The long-rumored sale of BioMed Central – the first true open access publisher – has finally been consumated.
I am sure some will lament the sale of the innovative BMC to a publishing behemoth, but this is an unambiguously good thing for open access. This proves what we at PLoS have been saying since we launched – that open access is not just a crusade to do what’s right and best for science – it’s also good business.
Springer’s CEO Derk Haank sums it up:
This acquisition reinforces the fact that we see open access publishing as a sustainable part of STM publishing, and not an ideological crusade.
Back when the open access movement started, a lot of people in the academic publishing world were hostile to PLoS, BMC and open access in general. Most of their objections fell flat – but the one that stuck in the minds of most scientists was the idea that open access might be a nice idea, but it was not a sustainable business model. But Haank – who was then the head of Elsevier – adopted a more practical attitude. He said to me at a meeting once (and I paraphrase):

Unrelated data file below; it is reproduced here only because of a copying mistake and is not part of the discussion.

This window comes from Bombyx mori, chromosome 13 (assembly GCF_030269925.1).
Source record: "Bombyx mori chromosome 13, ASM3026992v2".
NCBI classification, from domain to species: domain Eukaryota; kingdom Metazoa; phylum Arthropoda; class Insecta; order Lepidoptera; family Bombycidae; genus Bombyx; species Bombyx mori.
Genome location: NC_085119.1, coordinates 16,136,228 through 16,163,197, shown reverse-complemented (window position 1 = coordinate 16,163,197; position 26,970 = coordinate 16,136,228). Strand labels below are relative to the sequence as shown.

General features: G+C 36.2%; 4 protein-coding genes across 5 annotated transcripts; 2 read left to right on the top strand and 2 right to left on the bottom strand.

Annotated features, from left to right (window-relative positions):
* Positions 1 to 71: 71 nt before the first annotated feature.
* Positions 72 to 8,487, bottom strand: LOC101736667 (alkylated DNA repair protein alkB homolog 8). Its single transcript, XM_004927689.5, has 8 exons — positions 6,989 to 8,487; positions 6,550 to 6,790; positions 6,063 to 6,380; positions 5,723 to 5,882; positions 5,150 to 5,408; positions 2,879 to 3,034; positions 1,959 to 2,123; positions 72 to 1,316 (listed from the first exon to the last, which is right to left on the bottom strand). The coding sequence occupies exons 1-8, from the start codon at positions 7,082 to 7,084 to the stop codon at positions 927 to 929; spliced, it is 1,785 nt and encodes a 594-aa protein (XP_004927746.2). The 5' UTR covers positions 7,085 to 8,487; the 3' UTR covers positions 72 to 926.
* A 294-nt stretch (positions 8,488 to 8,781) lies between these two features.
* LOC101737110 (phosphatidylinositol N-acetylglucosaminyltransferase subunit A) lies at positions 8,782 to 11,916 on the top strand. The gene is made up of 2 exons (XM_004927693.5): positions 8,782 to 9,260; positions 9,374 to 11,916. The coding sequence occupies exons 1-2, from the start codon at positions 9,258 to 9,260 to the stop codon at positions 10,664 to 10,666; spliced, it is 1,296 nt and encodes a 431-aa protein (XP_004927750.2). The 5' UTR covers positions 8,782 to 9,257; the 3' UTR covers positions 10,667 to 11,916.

We make a lot of money selling subscriptions to our journals. We’re not just going to stop. But if the scientific community wants open access and can prove it is good business, we will gears and embrace open access publishing. And we’ll make a lot of money publishing open access journals.
Well, with this transaction it’s clear that we’ve succeeded. Springer sees open access as the future of scientific publishing. While PLoS now has a bigger and richer open access competitor than we had before, a major psychological obstacle for authors has been overcome, and I expect we’ll see more and more commercial and non-profit publishers move towards open access in the near future.
(see also Peter Subers comments on the deal).